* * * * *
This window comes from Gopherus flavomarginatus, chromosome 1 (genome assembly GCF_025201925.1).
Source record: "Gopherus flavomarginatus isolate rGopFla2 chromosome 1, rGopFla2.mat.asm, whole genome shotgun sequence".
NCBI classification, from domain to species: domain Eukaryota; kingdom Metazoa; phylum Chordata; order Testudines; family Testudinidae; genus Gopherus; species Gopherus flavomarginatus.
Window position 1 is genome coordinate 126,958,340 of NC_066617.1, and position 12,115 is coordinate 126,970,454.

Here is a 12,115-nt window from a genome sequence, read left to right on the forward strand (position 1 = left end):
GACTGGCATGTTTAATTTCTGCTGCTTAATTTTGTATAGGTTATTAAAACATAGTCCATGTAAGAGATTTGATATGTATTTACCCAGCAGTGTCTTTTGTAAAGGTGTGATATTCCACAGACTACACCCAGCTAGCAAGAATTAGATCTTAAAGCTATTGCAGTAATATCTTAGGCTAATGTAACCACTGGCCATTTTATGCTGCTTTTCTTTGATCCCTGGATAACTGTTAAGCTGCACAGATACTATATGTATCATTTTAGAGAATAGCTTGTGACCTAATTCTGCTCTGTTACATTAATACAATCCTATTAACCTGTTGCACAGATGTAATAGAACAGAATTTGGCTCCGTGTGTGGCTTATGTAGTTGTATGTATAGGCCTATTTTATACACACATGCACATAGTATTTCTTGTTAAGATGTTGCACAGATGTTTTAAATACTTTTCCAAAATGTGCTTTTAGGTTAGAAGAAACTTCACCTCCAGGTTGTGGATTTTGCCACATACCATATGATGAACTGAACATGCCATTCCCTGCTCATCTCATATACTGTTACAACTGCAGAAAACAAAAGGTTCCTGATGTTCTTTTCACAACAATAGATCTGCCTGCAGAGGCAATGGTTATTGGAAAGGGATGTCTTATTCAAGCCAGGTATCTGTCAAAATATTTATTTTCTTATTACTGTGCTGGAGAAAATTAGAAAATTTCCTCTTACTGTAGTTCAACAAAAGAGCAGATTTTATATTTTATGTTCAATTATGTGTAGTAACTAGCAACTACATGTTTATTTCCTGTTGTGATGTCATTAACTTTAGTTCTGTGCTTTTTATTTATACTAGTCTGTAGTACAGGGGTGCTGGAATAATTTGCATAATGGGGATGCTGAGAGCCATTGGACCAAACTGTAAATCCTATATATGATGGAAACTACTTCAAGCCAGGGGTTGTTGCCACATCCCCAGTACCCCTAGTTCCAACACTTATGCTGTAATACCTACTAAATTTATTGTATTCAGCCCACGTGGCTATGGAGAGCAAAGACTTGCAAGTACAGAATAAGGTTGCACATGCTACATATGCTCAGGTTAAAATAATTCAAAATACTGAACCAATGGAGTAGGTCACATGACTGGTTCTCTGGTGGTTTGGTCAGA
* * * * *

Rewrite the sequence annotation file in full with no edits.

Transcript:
This window comes from Gopherus flavomarginatus, chromosome 1 (genome assembly GCF_025201925.1).
Source record: "Gopherus flavomarginatus isolate rGopFla2 chromosome 1, rGopFla2.mat.asm, whole genome shotgun sequence".
NCBI classification, from domain to species: domain Eukaryota; kingdom Metazoa; phylum Chordata; order Testudines; family Testudinidae; genus Gopherus; species Gopherus flavomarginatus.
Window position 1 is genome coordinate 126,958,340 of NC_066617.1, and position 12,115 is coordinate 126,970,454.

Here is a 12,115-nt window from a genome sequence, read left to right on the forward strand (position 1 = left end):
GACTGGCATGTTTAATTTCTGCTGCTTAATTTTGTATAGGTTATTAAAACATAGTCCATGTAAGAGATTTGATATGTATTTACCCAGCAGTGTCTTTTGTAAAGGTGTGATATTCCACAGACTACACCCAGCTAGCAAGAATTAGATCTTAAAGCTATTGCAGTAATATCTTAGGCTAATGTAACCACTGGCCATTTTATGCTGCTTTTCTTTGATCCCTGGATAACTGTTAAGCTGCACAGATACTATATGTATCATTTTAGAGAATAGCTTGTGACCTAATTCTGCTCTGTTACATTAATACAATCCTATTAACCTGTTGCACAGATGTAATAGAACAGAATTTGGCTCCGTGTGTGGCTTATGTAGTTGTATGTATAGGCCTATTTTATACACACATGCACATAGTATTTCTTGTTAAGATGTTGCACAGATGTTTTAAATACTTTTCCAAAATGTGCTTTTAGGTTAGAAGAAACTTCACCTCCAGGTTGTGGATTTTGCCACATACCATATGATGAACTGAACATGCCATTCCCTGCTCATCTCATATACTGTTACAACTGCAGAAAACAAAAGGTTCCTGATGTTCTTTTCACAACAATAGATCTGCCTGCAGAGGCAATGGTTATTGGAAAGGGATGTCTTATTCAAGCCAGGTATCTGTCAAAATATTTATTTTCTTATTACTGTGCTGGAGAAAATTAGAAAATTTCCTCTTACTGTAGTTCAACAAAAGAGCAGATTTTATATTTTATGTTCAATTATGTGTAGTAACTAGCAACTACATGTTTATTTCCTGTTGTGATGTCATTAACTTTAGTTCTGTGCTTTTTATTTATACTAGTCTGTAGTACAGGGGTGCTGGAATAATTTGCATAATGGGGATGCTGAGAGCCATTGGACCAAACTGTAAATCCTATATATGATGGAAACTACTTCAAGCCAGGGGTTGTTGCCACATCCCCAGTACCCCTAGTTCCAACACTTATGCTGTAATACCTACTAAATTTATTGTATTCAGCCCACGTGGCTATGGAGAGCAAAGACTTGCAAGTACAGAATAAGGTTGCACATGCTACATATGCTCAGGTTAAAATAATTCAAAATACTGAACCAATGGAGTAGGTCACATGACTGGTTCTCTGGTGGTTTGGTCAGA